Make great strides

Advance considerably, make good progress, as in He made great strides in his study of Latin. Since its earliest recorded use in 1600, this expression has taken a number of forms—make a wide stride, take strides, make rapid strides. All of them transfer a long walking step to other kinds of progress.


Read Also:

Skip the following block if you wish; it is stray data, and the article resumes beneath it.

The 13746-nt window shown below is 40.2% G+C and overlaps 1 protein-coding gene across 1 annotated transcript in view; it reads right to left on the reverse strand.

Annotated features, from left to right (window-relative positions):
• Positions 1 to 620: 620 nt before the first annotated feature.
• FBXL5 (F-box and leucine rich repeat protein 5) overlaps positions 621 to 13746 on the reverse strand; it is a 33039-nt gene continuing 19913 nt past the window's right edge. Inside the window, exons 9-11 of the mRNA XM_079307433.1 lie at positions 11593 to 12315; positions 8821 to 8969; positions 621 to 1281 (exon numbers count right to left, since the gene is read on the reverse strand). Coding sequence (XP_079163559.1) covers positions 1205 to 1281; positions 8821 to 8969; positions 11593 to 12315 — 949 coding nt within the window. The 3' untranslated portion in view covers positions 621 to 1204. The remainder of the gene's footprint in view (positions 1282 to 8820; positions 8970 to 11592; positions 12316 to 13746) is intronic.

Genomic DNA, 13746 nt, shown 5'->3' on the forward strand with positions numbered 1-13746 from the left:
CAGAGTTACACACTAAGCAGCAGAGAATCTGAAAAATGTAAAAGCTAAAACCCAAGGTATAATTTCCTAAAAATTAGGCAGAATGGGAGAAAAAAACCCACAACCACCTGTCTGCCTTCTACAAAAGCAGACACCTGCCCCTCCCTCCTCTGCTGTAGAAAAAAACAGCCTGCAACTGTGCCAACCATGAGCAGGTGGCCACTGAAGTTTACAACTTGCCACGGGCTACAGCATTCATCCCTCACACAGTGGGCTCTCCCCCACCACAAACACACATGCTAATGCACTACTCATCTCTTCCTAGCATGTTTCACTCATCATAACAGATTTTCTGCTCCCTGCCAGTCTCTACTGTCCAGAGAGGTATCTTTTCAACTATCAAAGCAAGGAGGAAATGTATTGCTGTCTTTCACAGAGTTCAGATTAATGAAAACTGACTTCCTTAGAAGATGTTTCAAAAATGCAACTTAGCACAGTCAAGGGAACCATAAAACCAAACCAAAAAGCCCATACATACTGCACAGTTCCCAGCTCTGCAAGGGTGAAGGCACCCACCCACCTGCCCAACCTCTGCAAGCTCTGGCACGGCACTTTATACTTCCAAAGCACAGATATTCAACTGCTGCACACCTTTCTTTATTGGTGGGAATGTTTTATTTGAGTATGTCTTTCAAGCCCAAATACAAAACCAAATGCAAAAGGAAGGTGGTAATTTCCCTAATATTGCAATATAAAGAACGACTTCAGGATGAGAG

• Make haste slowly

    The quickest way to accomplish something is to proceed deliberately.

  • Make head or tail of

    see: can’t make head or tail of

  • Make history

    Do something memorable or spectacular enough to influence the course of history, as in That first space flight made history. [ Mid-1800s ]

  • Make inroads into

    Encroach on, advance at another’s expense, as in The Japanese rapidly made inroads into the computer-chip market. The noun inroad originally meant “an invasion.” [ Late 1600s ]

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